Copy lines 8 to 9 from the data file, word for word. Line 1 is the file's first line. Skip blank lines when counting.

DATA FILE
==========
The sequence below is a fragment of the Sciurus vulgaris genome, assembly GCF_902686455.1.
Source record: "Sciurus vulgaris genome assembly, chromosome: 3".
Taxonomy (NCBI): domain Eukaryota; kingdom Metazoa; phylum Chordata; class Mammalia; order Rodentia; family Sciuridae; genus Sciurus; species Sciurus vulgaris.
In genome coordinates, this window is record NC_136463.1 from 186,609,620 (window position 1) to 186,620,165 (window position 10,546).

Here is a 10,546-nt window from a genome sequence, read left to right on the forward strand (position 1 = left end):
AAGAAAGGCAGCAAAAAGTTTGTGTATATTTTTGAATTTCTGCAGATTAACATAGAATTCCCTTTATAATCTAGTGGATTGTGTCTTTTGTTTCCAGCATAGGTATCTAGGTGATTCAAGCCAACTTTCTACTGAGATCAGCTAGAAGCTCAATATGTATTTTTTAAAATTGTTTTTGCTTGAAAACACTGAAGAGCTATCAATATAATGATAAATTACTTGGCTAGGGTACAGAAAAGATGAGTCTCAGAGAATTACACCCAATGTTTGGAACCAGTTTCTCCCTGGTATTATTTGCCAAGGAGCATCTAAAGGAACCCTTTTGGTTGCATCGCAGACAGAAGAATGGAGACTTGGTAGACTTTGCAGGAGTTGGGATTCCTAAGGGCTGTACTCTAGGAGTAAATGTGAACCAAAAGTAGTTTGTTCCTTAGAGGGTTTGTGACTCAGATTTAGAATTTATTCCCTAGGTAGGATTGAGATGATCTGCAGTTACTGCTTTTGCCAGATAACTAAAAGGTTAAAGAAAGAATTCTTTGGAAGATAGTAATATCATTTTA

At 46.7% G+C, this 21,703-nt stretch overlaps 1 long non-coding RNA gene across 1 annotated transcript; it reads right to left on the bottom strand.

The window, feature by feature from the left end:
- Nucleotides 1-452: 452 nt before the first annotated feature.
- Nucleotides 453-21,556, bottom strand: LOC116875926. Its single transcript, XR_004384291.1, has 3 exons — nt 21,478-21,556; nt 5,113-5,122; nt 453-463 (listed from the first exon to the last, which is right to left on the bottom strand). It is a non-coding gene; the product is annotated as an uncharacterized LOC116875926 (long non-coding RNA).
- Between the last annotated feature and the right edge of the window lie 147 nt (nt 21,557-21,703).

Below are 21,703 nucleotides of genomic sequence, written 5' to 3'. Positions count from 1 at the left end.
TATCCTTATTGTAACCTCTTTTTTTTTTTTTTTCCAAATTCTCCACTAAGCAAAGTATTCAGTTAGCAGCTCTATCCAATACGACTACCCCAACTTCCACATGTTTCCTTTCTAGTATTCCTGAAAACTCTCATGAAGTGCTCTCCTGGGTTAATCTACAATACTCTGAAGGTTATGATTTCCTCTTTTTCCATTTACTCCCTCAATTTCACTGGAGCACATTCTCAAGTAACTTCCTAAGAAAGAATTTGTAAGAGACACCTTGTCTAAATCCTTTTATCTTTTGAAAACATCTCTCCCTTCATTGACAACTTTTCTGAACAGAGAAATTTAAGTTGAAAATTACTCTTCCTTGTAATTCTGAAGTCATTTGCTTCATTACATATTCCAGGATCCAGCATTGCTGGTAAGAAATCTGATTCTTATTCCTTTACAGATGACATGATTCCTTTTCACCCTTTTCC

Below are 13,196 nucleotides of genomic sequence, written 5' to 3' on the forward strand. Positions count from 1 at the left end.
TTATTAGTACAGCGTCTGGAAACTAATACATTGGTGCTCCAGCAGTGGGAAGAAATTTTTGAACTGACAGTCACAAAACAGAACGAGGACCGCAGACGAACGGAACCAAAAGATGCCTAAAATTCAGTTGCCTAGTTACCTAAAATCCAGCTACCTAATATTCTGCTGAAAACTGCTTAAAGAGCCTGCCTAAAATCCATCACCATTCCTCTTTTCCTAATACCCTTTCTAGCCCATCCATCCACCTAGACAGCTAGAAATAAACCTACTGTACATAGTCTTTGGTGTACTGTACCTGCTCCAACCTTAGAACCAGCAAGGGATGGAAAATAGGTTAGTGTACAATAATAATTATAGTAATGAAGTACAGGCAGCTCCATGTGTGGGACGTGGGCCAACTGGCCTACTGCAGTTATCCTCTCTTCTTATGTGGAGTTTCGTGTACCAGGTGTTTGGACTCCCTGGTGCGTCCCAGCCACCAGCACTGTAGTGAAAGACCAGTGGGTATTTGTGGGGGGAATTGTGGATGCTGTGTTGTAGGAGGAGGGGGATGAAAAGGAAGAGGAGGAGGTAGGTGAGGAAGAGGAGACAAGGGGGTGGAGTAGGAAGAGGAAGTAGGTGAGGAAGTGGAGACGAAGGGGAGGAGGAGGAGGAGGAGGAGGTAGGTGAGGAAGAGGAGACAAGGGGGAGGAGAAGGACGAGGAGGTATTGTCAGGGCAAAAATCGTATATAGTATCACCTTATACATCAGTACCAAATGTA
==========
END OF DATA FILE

The window, feature by feature from the left end:
- Nucleotides 1-452: 452 nt before the first annotated feature.